Royal Dutch Meteorological Institute; Ministery Of Infrastructure And The Environment

Climate Observations
In the Climate Observations division we study the global and regional atmospheric composition using satellite observations of trace gases, aerosols and clouds. The observations contribute to monitoring and research of Climate, Ozone, and Air Quality. The main satellite instruments used in our division are OMI, GOME, GOME2, SCIAMACHY and SEVIRI. We develop calibration and retrieval algorithms for these instruments, and process and distribute the satellite data to users, e.g. via TEMIS, in collaboration with international partners. To validate the satellite observations and to provide local monitoring we also operate several ground-based instruments, like the Brewer, the ozone sonde and the NO2 sonde. Our division has the Principal Investigatorship for the Dutch-Finnish instrument OMI, launched in 2004 on NASA's EOS-Aura satellite, and for the Dutch-ESA instrument TROPOMI, to be launched in 2014/15 on ESA's Sentinel-5 Precursor satellite.
A thirty year time series of the ozone hole (left) and a global air pollution map of NO2 (right).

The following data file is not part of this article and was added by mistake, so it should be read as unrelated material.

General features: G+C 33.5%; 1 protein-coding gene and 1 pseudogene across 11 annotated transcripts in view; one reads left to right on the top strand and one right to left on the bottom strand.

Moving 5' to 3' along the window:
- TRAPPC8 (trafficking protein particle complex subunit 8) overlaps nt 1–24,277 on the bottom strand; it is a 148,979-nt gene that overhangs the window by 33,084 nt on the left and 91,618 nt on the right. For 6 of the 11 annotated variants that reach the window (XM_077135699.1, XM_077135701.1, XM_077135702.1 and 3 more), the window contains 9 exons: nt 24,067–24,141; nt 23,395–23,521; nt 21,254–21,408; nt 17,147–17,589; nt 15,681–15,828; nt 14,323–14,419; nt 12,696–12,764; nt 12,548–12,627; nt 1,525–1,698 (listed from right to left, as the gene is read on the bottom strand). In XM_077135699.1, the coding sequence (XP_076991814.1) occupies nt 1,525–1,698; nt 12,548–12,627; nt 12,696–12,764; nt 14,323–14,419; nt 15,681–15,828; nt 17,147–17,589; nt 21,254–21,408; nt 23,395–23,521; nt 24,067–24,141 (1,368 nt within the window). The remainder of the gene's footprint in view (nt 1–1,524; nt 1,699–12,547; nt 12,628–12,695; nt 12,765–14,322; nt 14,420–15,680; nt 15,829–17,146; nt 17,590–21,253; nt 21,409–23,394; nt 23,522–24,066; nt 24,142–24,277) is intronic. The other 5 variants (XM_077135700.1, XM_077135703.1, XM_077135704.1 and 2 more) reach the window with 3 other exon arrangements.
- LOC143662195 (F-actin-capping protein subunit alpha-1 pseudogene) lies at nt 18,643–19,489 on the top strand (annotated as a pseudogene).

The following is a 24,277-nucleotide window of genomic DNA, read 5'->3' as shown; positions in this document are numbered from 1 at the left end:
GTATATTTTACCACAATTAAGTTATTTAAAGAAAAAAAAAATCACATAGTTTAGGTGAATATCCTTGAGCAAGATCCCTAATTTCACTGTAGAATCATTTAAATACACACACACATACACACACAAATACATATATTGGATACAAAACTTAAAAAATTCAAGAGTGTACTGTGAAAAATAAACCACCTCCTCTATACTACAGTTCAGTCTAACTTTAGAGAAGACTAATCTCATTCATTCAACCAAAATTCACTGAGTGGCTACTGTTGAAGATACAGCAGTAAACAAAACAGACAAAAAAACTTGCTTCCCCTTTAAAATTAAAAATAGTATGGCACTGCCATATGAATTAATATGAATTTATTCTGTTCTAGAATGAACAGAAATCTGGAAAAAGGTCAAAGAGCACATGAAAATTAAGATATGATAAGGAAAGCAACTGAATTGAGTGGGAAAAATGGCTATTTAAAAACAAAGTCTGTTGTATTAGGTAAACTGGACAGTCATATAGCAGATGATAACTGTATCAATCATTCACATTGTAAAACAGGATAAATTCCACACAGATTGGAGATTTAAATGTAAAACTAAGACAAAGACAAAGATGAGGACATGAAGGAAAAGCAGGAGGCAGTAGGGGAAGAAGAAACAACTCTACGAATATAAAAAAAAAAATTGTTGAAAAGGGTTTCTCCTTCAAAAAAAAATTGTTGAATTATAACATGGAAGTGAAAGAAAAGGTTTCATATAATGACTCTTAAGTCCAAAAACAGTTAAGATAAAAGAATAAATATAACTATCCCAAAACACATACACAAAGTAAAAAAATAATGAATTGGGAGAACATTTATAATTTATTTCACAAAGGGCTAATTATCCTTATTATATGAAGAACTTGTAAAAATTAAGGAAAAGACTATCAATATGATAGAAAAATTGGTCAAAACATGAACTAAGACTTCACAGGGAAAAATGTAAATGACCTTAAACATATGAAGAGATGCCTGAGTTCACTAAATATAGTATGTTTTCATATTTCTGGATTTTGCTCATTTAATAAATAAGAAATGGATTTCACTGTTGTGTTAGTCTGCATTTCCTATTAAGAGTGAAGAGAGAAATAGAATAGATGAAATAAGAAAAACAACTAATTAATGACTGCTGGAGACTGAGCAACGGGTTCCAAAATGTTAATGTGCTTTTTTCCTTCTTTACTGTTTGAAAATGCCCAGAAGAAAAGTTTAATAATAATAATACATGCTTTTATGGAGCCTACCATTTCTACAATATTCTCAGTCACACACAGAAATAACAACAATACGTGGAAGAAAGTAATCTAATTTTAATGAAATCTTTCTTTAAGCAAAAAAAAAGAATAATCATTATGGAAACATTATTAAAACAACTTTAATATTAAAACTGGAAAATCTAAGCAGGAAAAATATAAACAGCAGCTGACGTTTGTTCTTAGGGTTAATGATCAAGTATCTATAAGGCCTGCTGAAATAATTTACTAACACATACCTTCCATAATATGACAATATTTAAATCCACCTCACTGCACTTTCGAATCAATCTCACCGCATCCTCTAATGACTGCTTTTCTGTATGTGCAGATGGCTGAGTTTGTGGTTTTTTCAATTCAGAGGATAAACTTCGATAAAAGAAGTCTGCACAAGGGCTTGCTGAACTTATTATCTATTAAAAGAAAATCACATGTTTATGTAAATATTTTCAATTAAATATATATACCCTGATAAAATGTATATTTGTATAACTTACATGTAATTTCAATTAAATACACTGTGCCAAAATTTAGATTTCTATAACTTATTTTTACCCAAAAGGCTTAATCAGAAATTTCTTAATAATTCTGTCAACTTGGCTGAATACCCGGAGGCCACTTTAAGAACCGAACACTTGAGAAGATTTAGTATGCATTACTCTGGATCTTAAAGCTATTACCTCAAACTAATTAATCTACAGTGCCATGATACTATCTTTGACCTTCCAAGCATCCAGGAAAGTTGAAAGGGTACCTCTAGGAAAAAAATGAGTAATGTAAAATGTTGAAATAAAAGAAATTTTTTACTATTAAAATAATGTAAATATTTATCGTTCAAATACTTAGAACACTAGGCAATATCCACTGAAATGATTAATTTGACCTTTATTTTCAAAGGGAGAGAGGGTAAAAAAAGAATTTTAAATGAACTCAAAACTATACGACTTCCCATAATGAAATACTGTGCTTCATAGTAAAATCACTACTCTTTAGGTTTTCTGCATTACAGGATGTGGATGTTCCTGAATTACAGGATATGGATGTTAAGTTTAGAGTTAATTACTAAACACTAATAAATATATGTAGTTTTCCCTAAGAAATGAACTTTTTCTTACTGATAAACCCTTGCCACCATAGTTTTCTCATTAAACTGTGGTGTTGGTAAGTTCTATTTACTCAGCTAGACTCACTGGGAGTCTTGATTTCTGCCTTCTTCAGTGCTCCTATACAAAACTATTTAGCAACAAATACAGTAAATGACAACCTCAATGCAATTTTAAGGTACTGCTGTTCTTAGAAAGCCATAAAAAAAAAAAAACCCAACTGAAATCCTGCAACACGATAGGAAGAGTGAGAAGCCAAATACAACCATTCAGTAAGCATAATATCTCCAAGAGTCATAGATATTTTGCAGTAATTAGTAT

2014-03-31: Ozone ProfilE Retrieval Algorithm (OPERA) for nadir-looking satellite instruments in the UV-VIS

For the retrieval of the vertical distribution of ozone in the atmosphere the Ozone ProfilE Retrieval Algorithm (OPERA) has been further developed. The new version (1.26) of OPERA is capable of retrieving ozone profiles from UV–VIS observations of most nadir-looking satellite instruments like GOME, SCIAMACHY, OMI and GOME-2.


2014-02-25: Retrieving Hurricane Wind Speeds using Cross Polarization C-band measurements

Hurricane-force wind speeds can have a large societal impact and in the following paper microwave C-band cross-polarized (VH) signals are investigated to assess if they can be used to derive extreme wind speed conditions.


2013-12-13: Regional nitrogen oxides emission trends in East Asia observed from space

Due to changing economic activity, emissions of air pollutants in East Asia are changing rapidly in space and time. Monthly emission estimates of nitrogen oxides (NOx) derived from satellite observations provide valuable insight into the evolution of human activity on a regional scale.


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Last updated by Jacob van Peet